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Healthy Aging (cont.)

Getting the Medical Care You Need

Medical prevention, regular checkups, and prompt treatment play a key role in your quality of life as you age.


Your grandparents' generation had few protections from life-threatening conditions, but you now have the advantage of immunizations and regular screenings. To maximize your odds of living a longer, higher-quality life, make sure you get all screenings and immunizations that are recommended for all people over age 50:

  • Preventive health screenings for both men and women include blood pressure checks, cholesterol screening, colorectal cancer screening, hearing and vision tests, and dental exams. Men are also advised to discuss prostate cancer screening with their doctors. Women may be advised to also have a regular breast exam and mammogram as well as a pelvic exam and Pap test to screen for breast cancer and cervical cancer. For detailed information on these and other recommended health screenings, see the topic Early Disease Detection.
  • Recommended immunizations include tetanus, diphtheria, and pertussis boosters, a yearly influenza (flu) shot, shingles vaccine, and pneumococcal vaccine. For detailed information on these and other recommended immunizations, see the topic Immunizations.

For more information, see the Interactive Tool: Which Health Screenings Do You Need?Click here to see an interactive tool.

Managing your health care

Be an informed health care consumer. When concerned about a medical condition, read as much as you can about it and its possible treatments. Make a list of unanswered questions and talk to your doctor about them. Explore all treatment options before deciding how to treat a problem, and get at least one second opinion if you're considering a surgery, medicine with dangerous side effects, or experimental treatment. For more information, see the topics Making Wise Health Decisions and Making the Most of Your Appointment.

Be your own best health advocate. Make it your goal to work in partnership with your health professionals. In general, people who make health decisions with their health professionals are happier with the care they receive and the results they achieve. It's important to share in every decision about your health. The decisions you make influence your overall well-being as well as the quality and cost of your care. Whenever you have a medical appointment:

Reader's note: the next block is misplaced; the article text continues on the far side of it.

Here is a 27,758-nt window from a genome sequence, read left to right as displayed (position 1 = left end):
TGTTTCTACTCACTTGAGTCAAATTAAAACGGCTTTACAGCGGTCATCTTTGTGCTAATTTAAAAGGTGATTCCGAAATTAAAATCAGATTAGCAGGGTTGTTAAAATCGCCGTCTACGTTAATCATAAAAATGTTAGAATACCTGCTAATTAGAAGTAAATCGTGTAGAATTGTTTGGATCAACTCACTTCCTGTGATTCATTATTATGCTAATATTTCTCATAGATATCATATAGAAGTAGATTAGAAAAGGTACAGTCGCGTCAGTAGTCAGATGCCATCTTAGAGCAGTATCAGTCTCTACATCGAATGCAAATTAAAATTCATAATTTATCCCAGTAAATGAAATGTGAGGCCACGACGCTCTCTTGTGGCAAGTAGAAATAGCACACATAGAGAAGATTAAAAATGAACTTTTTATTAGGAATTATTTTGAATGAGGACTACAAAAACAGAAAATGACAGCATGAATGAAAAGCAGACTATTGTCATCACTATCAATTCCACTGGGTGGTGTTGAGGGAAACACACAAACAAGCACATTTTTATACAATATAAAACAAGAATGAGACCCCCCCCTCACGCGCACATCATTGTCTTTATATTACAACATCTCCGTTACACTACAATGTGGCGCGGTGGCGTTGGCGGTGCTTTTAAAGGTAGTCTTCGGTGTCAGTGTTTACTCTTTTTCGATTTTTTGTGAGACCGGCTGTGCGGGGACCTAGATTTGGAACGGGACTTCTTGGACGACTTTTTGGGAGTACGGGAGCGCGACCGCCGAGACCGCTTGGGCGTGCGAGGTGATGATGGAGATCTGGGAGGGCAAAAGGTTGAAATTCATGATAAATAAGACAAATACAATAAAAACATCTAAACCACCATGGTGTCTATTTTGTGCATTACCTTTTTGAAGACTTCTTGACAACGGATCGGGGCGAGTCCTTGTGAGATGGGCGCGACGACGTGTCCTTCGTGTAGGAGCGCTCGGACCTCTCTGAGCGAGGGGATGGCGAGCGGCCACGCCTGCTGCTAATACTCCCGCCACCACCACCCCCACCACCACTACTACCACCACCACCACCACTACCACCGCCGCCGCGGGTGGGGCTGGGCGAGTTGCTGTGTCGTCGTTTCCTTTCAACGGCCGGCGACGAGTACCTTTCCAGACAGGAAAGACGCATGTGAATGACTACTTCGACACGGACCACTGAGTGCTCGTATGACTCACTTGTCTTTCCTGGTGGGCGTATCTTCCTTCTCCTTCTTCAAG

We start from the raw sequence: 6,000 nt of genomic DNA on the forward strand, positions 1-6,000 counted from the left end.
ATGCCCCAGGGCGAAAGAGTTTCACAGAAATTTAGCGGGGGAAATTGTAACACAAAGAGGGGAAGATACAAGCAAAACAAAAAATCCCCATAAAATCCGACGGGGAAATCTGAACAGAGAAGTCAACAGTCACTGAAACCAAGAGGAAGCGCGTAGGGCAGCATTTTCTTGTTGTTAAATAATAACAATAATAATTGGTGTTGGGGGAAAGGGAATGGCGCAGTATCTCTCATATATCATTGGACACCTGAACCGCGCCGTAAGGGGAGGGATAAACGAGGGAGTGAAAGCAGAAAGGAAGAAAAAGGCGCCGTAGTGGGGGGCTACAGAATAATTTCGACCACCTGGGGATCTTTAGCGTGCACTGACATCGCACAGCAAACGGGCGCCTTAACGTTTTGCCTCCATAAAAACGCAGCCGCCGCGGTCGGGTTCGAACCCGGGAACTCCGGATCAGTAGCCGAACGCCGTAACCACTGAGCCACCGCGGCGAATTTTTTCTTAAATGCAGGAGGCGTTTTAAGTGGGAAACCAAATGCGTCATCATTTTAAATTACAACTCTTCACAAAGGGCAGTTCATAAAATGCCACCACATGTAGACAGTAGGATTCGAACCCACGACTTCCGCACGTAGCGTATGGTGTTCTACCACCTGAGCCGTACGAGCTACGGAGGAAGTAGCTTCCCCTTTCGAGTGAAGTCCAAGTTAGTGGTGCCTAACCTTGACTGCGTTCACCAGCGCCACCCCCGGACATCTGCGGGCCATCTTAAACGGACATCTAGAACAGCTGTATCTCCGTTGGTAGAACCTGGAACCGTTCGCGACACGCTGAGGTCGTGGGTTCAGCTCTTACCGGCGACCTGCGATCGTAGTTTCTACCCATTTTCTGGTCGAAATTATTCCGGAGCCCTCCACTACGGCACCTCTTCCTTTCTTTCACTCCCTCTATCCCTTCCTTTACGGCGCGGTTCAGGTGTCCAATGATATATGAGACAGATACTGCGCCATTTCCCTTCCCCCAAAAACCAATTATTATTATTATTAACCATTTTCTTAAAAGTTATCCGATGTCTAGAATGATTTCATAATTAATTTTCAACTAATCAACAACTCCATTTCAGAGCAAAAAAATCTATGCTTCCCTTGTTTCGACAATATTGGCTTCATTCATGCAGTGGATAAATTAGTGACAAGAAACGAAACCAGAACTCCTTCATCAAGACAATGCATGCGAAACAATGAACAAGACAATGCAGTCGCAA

• Bring your health and medicine history with you, as well as a list of questions you want answered during your appointment.
  • Make sure you understand your doctor's key points about your health and any possible tests and treatments.
  • You can bring along a friend or family member to support you and help you remember key information for later on. This can be especially useful when you're under a lot of physical or emotional stress.

For more information about how to work in partnership with a doctor, see the topics Work Closely With Your Doctor and Smart Decisions: Know Your Options.

Get organized. Feeling organized and in control of your health care can be a challenge, especially when something comes up unexpectedly. Your best approach to managing your health care is to get organized now—create a personal medical information file, including an ongoing record of your:

  • Health professionals' names and numbers.
  • Medicines, herbal supplements, and vitamins. For each, include the dosage, who prescribed it and why, and any side effects you have had. Use this form.Click here to view a form.(What is a PDF document?)
  • Any known allergies to medicines, foods, or insects (include the type of allergic reaction).
  • Immunization record.
  • Symptoms, health conditions, and treatments. For each, jot down dates and any details that you might easily forget. Use this form.Click here to view a form.(What is a PDF document?)
  • Exam and test results.
  • Emergency medical information, such as pacemaker use or chronic disease diagnosis.
  • Insurance policy and payment receipts.

For more information on how to organize your medical information, see the topic Home Medical Records.

Advance directives such as a living will and a medical power of attorney can ensure that you will get the care you want if you become physically or mentally unable to make your own medical decisions. A living will states your wishes about your medical care; a medical power of attorney gives a person you choose (your health care agent) the authority to make medical decisions for you if you become unable to make these decisions for yourself. In addition to putting your advance directives in writing, also be sure to clearly communicate your choices to all family members who might be involved in your health care in the future. For information about writing advance directives or selecting a health care agent, see the topics Writing an Advance Directive and Choosing a Health Care Agent.


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